Most people who live in Penge, south east London who know anything about it’s history have learned it from the walls of the Moon & Stars pub, located on the high street next to Sainsbury’s. There, as well as an impressive selection of real ales and craft beers, you can find a veritable treasure trove of information about Penge history, from it’s ancient name (Penceat, meaning ‘edge of wood’) to the characters that adorned the high street at the beginning of the 20th Century (organ grinders and street sellers galore) and there’s even a framed piece on the wall in one booth about Mrs Beeton, who would meet her future husband under the railway bridge at the top of what is now the High Street. I recommend you go there if you want to learn the history of this small and colourful area. It’s often overlooked – right now on the Time Out web site you can vote for your favourite London hangouts by borough and then sub-categorized by town. Under the category for South East London, you can vote for places in Lewisham and Forest Hill and the like, but it’s as if Penge doesn’t exist. But guess what? It does, and it has since the 10th century, although it’s mostly been common land for farming pigs and sheep and cattle since then. It was only really during the 19th Century that it came to life – even more so when the Crystal Palace moved in to the neighbourhood, after which the area became a very fashionable place to live.
Fast forward a century or so and Penge is to be found nestled between Upper Norwood and Sydenham and Beckenham and Croydon, looking unsuspecting, half forgotten by the rest of London. There’s a lot of history here if you care to look but right now, at the forefront of it all is the War Memorial which was commissioned in 1921 and stands proudly outside Penge Recreation Ground (a beautiful green spot that’s worth a stroll around if you go there) next to a formidable looking Yew tree ( which incidentally has a Geocache in it – apologies for the giveaway).
After WW2, names of the WW2 dead never got added to it and this has been a source of concern for the people at Penge Partners and Penge Forum, as well as the Penge Councillors and local historians, who have been fundraising hard for the last 2 years to have these names added. This year they reached their target, raising over £4000 through quiz nights, sponsored events and special donations, and Penge Councillors donated the rest. Last Sunday there was an unveiling and a couple of days later, I went along to have a look at the regal old memorial standing tall with the four new plaques surrounding it.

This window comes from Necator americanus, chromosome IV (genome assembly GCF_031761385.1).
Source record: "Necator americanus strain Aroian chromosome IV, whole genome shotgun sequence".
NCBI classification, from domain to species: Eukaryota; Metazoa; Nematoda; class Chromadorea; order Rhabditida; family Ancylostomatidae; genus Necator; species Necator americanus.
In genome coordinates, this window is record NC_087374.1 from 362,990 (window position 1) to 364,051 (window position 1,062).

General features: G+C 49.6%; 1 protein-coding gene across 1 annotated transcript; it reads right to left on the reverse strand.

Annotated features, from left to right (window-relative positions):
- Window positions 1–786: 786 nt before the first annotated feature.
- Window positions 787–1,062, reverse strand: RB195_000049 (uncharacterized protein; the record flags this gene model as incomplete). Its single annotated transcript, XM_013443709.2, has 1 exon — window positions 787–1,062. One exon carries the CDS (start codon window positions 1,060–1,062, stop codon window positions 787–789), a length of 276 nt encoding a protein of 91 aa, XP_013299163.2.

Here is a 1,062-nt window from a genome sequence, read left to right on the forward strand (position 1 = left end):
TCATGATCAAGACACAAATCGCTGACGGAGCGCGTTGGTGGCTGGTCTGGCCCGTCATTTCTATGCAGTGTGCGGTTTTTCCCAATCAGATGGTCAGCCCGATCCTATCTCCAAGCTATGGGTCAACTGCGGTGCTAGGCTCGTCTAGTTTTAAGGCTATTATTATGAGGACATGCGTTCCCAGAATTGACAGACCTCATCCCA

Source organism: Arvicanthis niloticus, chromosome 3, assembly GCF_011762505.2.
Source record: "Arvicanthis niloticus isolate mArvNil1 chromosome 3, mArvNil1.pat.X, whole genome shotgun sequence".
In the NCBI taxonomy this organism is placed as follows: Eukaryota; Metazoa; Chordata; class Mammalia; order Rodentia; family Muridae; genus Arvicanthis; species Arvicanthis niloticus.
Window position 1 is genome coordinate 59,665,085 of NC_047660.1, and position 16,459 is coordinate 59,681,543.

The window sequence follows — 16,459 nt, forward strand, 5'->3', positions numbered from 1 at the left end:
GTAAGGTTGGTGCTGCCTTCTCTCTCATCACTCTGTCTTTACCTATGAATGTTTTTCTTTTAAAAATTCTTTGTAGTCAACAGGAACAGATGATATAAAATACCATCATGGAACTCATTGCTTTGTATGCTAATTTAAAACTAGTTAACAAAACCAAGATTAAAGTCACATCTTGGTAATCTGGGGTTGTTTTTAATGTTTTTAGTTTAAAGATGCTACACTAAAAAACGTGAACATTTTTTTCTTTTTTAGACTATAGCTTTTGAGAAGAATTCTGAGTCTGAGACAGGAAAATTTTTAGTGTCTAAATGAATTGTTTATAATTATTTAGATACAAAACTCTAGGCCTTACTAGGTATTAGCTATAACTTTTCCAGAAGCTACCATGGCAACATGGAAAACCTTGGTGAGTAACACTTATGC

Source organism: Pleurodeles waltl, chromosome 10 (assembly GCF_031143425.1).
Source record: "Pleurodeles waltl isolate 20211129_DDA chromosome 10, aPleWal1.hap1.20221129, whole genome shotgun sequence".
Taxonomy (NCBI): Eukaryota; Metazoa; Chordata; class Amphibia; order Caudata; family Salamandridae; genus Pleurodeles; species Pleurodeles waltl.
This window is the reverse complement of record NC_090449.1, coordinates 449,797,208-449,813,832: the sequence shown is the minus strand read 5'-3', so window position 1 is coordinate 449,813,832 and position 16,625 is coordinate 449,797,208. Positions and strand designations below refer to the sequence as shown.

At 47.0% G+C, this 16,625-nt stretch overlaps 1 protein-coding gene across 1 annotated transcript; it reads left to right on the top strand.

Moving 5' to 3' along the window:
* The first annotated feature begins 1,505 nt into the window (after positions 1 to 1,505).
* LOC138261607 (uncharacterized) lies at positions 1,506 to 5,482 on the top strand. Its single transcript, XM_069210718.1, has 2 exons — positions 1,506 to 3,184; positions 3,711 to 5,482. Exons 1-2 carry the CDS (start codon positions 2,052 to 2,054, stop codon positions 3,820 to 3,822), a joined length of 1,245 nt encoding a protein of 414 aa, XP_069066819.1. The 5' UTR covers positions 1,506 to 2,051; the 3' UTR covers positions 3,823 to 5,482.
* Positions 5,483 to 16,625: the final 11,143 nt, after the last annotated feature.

The plaques bear the names of the members of the Armed Forces from Penge who died during WW2 and also members of the Civil Defence who died on duty, and you can see that among those who gave their lives serving their community from the Civil Defence side of things were Air Raid Wardens, members of the Home Guard, Firewatchers and Bomb Disposal Officers. Penge was badly affected by bombing between 1939-1945 and sadly there are a lot of names – but the Penge community has come together to raise funds to remember them and have them permanently commemorated. The plaques are now in place in time for Remembrance Day and the Centenary of WW1 on November 11 2014.
It’s a big achievement in a relatively small town to raise so much money to bring about this sort of positive and important change and I feel really proud to come from a place dedicated to fundraising to preserve and commemorate important parts of it’s history. At Cemetery Club, remembering those that have gone before us is something we like to focus on, and here it is in action. Well done Penge! If you happen to be passing through or you live nearby, head down to the High Street to see the memorial – it stands opposite St John’s Church which is a nice example of church architecture in the area.
Other things to see while you’re in the area:-
Watermen’s Square which is home to Penge’s Royal Waterman’s Almhouses, built in 1840-41.
The Crooked Billet pub – the oldest pub in Penge, located on the High Street. Historical records show that it was there as early as 1601. Today you can still nip in there for a cheeky pint and a game of pool.
Nearby Beckenham Crematorium which is home to several famous names including W G Grace and Thomas Crapper, who contrary to popular belief did not actually invent the flushing toilet…although he did invent the ballcock.
All photos by Christina Owen Copyright 2014.